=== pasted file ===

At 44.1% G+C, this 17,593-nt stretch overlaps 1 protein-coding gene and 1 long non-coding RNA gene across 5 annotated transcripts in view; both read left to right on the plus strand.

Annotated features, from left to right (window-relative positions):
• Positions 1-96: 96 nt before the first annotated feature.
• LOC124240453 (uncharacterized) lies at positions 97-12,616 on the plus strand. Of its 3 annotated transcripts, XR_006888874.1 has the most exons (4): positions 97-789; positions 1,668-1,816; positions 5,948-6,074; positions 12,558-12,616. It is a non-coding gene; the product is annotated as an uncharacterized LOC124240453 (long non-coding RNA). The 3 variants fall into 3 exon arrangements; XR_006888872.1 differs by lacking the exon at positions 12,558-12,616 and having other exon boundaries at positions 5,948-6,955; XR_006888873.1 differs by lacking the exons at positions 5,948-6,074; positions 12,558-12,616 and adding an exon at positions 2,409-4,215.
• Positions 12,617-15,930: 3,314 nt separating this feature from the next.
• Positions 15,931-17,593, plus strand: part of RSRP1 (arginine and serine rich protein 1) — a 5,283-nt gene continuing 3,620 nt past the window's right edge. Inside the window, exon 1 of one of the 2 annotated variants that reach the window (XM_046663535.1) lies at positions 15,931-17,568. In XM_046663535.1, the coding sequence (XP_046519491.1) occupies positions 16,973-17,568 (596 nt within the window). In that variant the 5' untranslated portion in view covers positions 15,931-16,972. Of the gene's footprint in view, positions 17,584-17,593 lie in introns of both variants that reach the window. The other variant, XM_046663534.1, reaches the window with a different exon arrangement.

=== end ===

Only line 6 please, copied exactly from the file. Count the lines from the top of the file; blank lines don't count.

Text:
• Positions 15,931-17,593, plus strand: part of RSRP1 (arginine and serine rich protein 1) — a 5,283-nt gene continuing 3,620 nt past the window's right edge. Inside the window, exon 1 of one of the 2 annotated variants that reach the window (XM_046663535.1) lies at positions 15,931-17,568. In XM_046663535.1, the coding sequence (XP_046519491.1) occupies positions 16,973-17,568 (596 nt within the window). In that variant the 5' untranslated portion in view covers positions 15,931-16,972. Of the gene's footprint in view, positions 17,584-17,593 lie in introns of both variants that reach the window. The other variant, XM_046663534.1, reaches the window with a different exon arrangement.